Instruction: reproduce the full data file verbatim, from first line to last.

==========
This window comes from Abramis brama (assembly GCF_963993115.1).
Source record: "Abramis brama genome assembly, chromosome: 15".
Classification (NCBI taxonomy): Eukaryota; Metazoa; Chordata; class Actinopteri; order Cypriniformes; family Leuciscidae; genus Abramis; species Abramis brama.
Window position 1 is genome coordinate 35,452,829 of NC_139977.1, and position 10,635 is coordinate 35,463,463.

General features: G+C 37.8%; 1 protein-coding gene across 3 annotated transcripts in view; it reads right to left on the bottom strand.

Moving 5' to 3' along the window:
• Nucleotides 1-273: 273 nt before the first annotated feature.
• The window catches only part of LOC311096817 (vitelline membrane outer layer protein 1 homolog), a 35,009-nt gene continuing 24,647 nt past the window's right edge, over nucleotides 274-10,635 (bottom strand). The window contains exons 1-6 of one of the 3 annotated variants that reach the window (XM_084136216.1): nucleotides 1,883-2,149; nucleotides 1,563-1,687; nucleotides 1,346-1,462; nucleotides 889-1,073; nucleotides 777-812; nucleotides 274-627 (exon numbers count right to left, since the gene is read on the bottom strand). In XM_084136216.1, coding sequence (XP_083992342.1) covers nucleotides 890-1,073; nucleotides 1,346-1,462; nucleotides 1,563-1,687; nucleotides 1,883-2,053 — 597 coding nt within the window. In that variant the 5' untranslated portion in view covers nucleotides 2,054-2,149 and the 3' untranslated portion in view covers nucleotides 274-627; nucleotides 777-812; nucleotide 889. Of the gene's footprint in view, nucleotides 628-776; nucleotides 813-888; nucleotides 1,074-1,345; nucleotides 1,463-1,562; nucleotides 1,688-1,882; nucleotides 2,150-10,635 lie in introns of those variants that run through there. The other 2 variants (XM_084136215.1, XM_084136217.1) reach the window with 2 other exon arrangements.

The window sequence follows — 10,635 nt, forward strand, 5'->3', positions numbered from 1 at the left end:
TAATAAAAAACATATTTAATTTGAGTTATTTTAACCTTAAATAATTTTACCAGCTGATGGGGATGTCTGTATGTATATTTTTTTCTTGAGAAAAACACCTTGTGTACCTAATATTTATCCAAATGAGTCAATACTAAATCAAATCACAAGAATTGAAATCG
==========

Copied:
This window comes from Abramis brama (assembly GCF_963993115.1).
Source record: "Abramis brama genome assembly, chromosome: 15".
Classification (NCBI taxonomy): Eukaryota; Metazoa; Chordata; class Actinopteri; order Cypriniformes; family Leuciscidae; genus Abramis; species Abramis brama.
Window position 1 is genome coordinate 35,452,829 of NC_139977.1, and position 10,635 is coordinate 35,463,463.

General features: G+C 37.8%; 1 protein-coding gene across 3 annotated transcripts in view; it reads right to left on the bottom strand.

Moving 5' to 3' along the window:
• Nucleotides 1-273: 273 nt before the first annotated feature.
• The window catches only part of LOC311096817 (vitelline membrane outer layer protein 1 homolog), a 35,009-nt gene continuing 24,647 nt past the window's right edge, over nucleotides 274-10,635 (bottom strand). The window contains exons 1-6 of one of the 3 annotated variants that reach the window (XM_084136216.1): nucleotides 1,883-2,149; nucleotides 1,563-1,687; nucleotides 1,346-1,462; nucleotides 889-1,073; nucleotides 777-812; nucleotides 274-627 (exon numbers count right to left, since the gene is read on the bottom strand). In XM_084136216.1, coding sequence (XP_083992342.1) covers nucleotides 890-1,073; nucleotides 1,346-1,462; nucleotides 1,563-1,687; nucleotides 1,883-2,053 — 597 coding nt within the window. In that variant the 5' untranslated portion in view covers nucleotides 2,054-2,149 and the 3' untranslated portion in view covers nucleotides 274-627; nucleotides 777-812; nucleotide 889. Of the gene's footprint in view, nucleotides 628-776; nucleotides 813-888; nucleotides 1,074-1,345; nucleotides 1,463-1,562; nucleotides 1,688-1,882; nucleotides 2,150-10,635 lie in introns of those variants that run through there. The other 2 variants (XM_084136215.1, XM_084136217.1) reach the window with 2 other exon arrangements.

The window sequence follows — 10,635 nt, forward strand, 5'->3', positions numbered from 1 at the left end:
TAATAAAAAACATATTTAATTTGAGTTATTTTAACCTTAAATAATTTTACCAGCTGATGGGGATGTCTGTATGTATATTTTTTTCTTGAGAAAAACACCTTGTGTACCTAATATTTATCCAAATGAGTCAATACTAAATCAAATCACAAGAATTGAAATCG